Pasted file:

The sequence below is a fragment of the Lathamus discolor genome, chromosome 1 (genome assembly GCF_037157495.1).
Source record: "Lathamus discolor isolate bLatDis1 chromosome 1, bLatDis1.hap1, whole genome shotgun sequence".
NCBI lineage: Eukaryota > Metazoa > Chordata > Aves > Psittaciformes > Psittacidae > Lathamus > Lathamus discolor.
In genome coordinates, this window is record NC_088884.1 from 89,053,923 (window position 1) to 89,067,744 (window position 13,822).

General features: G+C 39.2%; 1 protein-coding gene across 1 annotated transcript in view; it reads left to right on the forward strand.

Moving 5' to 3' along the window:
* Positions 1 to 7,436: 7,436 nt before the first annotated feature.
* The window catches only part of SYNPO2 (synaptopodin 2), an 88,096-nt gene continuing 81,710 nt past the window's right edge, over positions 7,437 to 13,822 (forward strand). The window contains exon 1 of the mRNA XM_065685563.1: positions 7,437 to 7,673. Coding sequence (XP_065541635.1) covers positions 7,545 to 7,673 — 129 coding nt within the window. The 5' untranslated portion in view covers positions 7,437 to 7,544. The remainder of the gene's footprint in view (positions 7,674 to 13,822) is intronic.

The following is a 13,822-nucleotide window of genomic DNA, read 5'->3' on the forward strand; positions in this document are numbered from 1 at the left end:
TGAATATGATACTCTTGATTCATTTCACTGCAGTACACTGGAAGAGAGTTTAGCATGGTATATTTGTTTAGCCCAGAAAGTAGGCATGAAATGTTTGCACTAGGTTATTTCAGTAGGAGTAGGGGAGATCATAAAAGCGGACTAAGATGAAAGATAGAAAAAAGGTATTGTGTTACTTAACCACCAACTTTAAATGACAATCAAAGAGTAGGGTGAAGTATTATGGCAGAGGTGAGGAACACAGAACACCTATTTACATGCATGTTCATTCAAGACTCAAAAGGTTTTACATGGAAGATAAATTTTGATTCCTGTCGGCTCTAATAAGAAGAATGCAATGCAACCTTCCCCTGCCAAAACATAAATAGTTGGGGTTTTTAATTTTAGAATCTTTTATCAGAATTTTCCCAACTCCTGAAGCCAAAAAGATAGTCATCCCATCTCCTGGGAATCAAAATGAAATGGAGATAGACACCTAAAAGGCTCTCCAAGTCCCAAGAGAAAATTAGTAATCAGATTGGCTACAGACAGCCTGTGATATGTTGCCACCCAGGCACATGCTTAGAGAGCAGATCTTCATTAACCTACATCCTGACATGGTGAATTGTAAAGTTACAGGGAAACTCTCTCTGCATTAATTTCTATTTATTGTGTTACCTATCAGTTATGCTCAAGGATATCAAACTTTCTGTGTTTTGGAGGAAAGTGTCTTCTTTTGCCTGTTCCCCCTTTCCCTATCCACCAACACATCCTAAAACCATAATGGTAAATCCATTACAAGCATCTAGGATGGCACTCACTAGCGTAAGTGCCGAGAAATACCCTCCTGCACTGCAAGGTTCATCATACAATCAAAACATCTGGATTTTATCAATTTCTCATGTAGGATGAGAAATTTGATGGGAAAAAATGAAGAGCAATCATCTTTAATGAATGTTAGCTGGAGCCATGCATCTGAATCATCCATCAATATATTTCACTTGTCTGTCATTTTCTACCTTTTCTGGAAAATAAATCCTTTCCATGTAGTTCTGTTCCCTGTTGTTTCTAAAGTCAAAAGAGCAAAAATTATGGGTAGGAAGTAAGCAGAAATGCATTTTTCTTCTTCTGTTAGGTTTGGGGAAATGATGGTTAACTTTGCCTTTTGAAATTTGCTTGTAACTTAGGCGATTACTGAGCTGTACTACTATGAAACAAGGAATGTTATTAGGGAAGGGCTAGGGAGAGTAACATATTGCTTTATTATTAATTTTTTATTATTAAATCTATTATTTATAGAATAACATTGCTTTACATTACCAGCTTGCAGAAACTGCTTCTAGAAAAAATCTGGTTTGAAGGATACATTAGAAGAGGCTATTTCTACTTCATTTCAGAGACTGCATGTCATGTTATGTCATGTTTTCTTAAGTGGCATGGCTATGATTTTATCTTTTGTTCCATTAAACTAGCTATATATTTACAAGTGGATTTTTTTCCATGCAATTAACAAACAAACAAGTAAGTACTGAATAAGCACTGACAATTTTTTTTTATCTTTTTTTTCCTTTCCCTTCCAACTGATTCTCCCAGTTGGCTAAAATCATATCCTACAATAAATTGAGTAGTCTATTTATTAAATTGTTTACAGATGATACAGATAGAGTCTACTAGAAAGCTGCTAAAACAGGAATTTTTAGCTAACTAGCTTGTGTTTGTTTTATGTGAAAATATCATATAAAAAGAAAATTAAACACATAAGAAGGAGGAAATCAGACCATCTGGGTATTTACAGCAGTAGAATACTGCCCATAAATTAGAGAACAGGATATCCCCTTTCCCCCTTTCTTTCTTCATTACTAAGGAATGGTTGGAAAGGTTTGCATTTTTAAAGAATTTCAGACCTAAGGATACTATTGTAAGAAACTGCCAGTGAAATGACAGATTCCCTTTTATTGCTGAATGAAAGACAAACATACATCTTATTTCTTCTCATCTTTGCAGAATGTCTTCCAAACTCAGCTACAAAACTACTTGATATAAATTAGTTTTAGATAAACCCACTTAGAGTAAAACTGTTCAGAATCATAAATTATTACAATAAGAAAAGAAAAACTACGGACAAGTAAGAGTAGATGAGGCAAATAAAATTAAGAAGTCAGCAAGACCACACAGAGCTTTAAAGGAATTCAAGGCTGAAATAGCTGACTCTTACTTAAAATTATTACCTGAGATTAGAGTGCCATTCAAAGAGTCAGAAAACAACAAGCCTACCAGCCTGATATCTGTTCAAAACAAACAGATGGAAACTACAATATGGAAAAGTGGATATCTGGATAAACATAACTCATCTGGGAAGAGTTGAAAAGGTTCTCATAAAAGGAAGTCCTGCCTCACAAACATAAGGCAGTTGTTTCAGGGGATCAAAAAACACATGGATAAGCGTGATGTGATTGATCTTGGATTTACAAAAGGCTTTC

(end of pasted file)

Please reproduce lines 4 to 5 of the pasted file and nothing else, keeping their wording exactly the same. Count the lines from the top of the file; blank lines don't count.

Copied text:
In genome coordinates, this window is record NC_088884.1 from 89,053,923 (window position 1) to 89,067,744 (window position 13,822).

General features: G+C 39.2%; 1 protein-coding gene across 1 annotated transcript in view; it reads left to right on the forward strand.